BROOKLINE – On a recent afternoon, Kettly Jean-Felix parked her car on Beacon Street in Brookline, fed the parking meter, wheeled around to go to the optician and came face to face with a wild turkey.
The turkey eyed Jean-Felix. Jean-Felix eyed the turkey. It gobbled. She gasped. Then the turkey proceeded to follow the Dorchester woman over the Green Line train tracks, across the street, through traffic, and all the way down the block, pecking at her backside as she went.
"This is so scary," Jean-Felix said, finally taking refuge inside Cambridge Eye Doctors in Brookline's bustling Washington Square. "I cannot explain it."
Notify the neighbors: The turkeys are spreading through suburbia. Wild turkeys, once eliminated in Massachusetts, are flourishing from Plymouth to Concord and – to the surprise of some wildlife officials – making forays into densely populated suburban and urban areas, including parts of Boston, Cambridge and, most recently, Brookline.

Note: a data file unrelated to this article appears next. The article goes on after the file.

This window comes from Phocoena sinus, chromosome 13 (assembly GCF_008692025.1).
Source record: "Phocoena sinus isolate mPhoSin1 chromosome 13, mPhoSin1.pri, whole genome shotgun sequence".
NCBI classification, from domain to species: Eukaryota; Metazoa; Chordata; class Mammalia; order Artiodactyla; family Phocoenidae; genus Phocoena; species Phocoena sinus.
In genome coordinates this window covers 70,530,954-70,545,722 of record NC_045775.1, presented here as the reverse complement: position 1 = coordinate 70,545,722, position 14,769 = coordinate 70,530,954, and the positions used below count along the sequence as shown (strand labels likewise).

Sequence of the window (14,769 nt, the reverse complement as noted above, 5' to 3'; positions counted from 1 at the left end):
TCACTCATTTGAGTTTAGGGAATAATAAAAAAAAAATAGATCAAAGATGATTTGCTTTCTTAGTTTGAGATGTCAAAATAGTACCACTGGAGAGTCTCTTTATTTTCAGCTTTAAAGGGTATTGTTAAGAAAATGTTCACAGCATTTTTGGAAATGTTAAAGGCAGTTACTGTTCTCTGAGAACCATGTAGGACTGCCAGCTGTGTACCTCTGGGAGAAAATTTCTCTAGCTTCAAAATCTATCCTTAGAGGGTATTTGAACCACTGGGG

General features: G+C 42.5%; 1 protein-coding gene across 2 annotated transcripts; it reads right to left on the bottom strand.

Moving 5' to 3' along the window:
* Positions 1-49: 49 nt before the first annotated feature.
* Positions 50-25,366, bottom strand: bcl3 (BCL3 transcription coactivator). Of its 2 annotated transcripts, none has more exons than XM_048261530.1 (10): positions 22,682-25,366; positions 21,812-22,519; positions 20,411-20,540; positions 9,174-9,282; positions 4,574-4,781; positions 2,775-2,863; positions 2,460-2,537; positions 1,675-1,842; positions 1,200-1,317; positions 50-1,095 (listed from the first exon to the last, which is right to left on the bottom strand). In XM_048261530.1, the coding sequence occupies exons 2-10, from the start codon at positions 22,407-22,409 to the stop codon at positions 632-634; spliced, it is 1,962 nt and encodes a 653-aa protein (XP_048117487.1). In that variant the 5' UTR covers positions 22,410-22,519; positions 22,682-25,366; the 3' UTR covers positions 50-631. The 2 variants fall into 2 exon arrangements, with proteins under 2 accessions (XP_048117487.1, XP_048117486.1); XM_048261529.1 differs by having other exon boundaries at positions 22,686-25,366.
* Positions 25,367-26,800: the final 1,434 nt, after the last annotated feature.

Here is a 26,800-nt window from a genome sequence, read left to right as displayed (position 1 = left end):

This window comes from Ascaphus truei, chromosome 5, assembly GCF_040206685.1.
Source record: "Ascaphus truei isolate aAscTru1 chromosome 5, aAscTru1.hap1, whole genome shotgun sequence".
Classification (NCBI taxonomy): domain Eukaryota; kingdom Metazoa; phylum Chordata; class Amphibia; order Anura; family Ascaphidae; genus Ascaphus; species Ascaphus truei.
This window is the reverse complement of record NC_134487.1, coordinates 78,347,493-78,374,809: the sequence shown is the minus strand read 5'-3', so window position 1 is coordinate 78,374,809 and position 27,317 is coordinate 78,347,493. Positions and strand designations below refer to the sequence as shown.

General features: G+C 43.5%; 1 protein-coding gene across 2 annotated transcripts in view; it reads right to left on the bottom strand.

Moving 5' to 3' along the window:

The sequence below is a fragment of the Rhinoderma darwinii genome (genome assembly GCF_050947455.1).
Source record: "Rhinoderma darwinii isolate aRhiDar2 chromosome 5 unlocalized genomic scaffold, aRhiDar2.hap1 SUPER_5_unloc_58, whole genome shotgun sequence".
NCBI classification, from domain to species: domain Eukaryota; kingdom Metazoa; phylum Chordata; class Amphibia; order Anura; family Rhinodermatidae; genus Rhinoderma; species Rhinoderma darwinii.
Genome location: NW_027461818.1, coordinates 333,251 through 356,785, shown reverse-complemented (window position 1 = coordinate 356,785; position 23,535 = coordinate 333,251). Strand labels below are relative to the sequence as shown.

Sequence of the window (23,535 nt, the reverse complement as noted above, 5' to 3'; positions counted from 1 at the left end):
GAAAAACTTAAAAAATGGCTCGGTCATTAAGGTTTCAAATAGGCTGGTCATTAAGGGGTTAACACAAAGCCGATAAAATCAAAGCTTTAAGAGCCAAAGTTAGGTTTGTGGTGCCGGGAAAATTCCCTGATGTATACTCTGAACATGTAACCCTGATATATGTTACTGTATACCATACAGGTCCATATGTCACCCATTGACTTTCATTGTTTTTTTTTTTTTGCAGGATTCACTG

Turkey stalkers are making suburban life into a living hell. The authorities are, as usual, useless. Their advice: stay away from the turkeys. This is, of course, impossible when the turkeys charge, demanding food, money or a date. (Turkeys are extremely rude that way.) The biggest problem is going to be mistaken identity. If the police do finally intervene and respond to a turkey call, they might mistakenly grab and incarcerate a politician.
Wait. That's not a bad thing.